Erin and I went out to eat tonight at Thai Basil, a very popular restaurant in southeast Denver. We had eaten there a couple of weeks ago with friends and enjoyed the food, so we decided to give it a shot on our own. The food was fine once again — we had chicken coconut soup for starters, and Thai curry lime beef and sesame tofu for entrees.
But during the meal, it occurred to us that aside from one woman at a nearby table, we were the only Asians dining in the packed room. The servers were mostly Asian, but on the way in this time, I noted that the owner and much of the staff is Chinese, not Thai. These observations maybe are unimportant if the food is great, but I started wondering about the importance of authenticity in ethnic cuisine.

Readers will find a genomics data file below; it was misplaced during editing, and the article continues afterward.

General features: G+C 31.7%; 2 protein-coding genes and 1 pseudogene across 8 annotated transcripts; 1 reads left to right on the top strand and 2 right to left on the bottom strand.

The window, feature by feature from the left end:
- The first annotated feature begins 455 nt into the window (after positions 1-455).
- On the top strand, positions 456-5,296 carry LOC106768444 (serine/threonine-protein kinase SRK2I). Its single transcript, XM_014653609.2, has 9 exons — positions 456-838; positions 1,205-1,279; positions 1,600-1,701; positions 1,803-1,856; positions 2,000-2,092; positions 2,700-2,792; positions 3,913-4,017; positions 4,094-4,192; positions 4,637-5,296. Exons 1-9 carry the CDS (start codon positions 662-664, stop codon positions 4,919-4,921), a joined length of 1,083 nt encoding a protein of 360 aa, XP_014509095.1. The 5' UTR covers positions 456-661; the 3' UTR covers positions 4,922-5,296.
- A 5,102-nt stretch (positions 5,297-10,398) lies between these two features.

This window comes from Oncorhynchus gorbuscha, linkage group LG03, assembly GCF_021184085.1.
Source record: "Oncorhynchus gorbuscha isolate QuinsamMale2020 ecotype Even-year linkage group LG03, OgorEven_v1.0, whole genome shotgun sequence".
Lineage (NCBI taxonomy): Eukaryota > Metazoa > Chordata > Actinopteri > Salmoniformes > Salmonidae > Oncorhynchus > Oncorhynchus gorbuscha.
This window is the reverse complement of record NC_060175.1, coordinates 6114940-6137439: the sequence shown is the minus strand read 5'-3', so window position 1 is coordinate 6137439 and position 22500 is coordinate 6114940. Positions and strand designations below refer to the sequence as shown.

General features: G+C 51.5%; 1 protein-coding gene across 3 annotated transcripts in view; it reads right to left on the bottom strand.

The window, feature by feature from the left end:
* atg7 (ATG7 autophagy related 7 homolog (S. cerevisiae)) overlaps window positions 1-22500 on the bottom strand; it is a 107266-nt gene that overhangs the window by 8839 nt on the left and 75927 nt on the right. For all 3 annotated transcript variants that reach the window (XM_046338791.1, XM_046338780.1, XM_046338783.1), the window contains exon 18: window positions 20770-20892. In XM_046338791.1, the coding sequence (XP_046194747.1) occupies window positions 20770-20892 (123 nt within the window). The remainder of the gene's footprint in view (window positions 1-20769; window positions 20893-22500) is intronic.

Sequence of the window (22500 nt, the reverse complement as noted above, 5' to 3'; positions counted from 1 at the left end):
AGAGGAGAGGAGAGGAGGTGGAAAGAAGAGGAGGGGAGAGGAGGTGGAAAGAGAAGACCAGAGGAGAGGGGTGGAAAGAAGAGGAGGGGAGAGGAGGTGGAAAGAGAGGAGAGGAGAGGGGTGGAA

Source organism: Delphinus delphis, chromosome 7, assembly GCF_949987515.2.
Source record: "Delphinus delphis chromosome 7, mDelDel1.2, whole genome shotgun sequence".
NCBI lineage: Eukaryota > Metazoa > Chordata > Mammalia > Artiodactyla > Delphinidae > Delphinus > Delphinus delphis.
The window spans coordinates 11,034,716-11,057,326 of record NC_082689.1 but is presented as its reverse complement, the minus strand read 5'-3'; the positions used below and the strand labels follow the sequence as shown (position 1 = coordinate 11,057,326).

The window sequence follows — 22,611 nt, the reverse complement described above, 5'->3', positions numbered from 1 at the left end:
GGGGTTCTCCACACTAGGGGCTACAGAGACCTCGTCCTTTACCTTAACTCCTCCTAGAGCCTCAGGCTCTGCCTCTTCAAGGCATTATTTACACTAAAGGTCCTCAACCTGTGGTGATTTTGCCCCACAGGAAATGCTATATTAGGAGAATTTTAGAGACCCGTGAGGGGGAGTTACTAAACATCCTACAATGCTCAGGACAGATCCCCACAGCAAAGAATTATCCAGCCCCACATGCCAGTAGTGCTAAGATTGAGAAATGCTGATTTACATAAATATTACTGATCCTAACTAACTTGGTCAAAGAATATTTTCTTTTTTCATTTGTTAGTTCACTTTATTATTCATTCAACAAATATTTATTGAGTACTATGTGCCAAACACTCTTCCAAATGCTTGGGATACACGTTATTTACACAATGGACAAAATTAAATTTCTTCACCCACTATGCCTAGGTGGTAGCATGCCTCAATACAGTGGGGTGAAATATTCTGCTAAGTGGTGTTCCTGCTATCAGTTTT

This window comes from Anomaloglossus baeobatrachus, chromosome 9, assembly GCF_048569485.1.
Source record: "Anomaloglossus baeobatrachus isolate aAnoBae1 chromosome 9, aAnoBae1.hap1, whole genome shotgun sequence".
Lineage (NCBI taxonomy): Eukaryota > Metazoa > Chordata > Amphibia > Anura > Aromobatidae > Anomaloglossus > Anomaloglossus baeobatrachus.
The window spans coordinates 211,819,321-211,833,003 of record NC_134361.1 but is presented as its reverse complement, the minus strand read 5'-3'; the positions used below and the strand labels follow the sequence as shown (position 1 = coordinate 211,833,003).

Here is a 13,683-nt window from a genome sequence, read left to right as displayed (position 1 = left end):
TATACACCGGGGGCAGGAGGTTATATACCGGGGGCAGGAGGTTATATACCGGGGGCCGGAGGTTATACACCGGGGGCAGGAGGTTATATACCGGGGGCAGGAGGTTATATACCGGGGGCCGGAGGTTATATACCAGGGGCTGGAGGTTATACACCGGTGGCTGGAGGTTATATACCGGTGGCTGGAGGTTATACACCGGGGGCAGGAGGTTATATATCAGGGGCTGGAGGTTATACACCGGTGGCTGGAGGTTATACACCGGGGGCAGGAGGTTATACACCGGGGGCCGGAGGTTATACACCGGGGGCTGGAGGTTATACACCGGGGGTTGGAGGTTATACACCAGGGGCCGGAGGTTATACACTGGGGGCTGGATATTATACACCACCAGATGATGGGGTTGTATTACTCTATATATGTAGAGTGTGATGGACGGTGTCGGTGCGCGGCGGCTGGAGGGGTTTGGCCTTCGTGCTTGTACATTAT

First of all, does it matter what ethnicity the staff, owners and even maybe the chefs are, if they can make great Thai food, or Chinese, or Japanese or Korean? Shouldn’t the end quality of the food be the measure of a restaurant’s quality? Yes. And… I’ve had various ethnic cuisines served up by people not of the ethnicity and had the food fail the taste test. Even years ago in New York City, when I was in college, I was so desperate for Mexican food that I went into a Mexican restaurant in Greenwich Village, only to be served enchiladas with spaghetti sauce — no lie — poured over them. That’s why that Pace Picante tagline works so well: “…from where? NEW YORK CITY?” Continue reading